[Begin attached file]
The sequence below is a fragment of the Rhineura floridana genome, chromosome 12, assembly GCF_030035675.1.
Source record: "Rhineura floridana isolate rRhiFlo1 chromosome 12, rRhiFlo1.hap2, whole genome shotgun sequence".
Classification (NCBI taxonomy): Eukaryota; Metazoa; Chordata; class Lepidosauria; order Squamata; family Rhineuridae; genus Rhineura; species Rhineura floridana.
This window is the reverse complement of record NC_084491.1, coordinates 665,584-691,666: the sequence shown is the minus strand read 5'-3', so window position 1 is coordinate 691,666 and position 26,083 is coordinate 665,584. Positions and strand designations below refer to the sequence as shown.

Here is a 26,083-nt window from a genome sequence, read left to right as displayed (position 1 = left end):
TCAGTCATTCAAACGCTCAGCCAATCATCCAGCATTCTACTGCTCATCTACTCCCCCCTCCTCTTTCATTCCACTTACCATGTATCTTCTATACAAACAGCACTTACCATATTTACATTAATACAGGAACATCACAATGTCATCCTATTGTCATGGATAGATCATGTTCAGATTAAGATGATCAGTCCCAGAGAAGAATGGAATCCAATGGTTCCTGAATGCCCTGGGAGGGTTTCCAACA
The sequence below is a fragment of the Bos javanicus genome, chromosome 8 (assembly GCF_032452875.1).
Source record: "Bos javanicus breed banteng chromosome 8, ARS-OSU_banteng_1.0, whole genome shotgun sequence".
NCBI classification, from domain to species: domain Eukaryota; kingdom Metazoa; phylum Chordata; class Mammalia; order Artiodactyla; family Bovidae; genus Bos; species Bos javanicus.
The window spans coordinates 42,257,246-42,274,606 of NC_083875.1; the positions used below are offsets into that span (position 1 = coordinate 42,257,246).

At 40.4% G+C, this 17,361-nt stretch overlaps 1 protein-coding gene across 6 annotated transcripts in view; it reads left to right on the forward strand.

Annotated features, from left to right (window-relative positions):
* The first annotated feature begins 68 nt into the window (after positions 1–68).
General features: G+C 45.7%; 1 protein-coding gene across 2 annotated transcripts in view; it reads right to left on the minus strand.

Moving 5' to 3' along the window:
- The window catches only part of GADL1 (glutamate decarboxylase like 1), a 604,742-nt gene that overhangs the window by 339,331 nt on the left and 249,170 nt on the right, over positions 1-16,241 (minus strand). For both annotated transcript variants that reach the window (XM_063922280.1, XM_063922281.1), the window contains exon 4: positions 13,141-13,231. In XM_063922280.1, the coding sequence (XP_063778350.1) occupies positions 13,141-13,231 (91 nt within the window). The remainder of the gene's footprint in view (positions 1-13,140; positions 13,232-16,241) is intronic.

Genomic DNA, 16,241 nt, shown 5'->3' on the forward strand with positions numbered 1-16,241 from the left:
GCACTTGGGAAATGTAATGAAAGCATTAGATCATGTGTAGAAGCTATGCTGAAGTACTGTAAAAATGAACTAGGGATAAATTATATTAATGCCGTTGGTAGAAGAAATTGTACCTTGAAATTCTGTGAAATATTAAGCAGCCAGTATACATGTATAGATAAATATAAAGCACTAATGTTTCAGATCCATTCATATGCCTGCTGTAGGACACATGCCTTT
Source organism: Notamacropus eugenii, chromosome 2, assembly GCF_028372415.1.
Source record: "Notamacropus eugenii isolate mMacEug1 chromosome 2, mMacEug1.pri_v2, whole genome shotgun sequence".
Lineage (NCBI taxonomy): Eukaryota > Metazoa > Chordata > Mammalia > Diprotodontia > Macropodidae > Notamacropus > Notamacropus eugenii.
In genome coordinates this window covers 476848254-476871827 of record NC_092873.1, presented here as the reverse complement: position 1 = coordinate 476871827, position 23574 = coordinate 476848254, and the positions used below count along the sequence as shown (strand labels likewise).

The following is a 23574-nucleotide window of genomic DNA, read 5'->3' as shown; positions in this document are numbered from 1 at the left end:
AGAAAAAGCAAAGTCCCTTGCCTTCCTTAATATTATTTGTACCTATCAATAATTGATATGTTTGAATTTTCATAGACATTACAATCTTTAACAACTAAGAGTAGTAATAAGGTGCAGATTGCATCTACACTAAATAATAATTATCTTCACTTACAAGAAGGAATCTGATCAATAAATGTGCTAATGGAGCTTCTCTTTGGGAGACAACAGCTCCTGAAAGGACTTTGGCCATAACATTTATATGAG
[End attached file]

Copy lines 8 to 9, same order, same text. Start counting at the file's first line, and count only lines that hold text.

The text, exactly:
Source record: "Bos javanicus breed banteng chromosome 8, ARS-OSU_banteng_1.0, whole genome shotgun sequence".
NCBI classification, from domain to species: domain Eukaryota; kingdom Metazoa; phylum Chordata; class Mammalia; order Artiodactyla; family Bovidae; genus Bos; species Bos javanicus.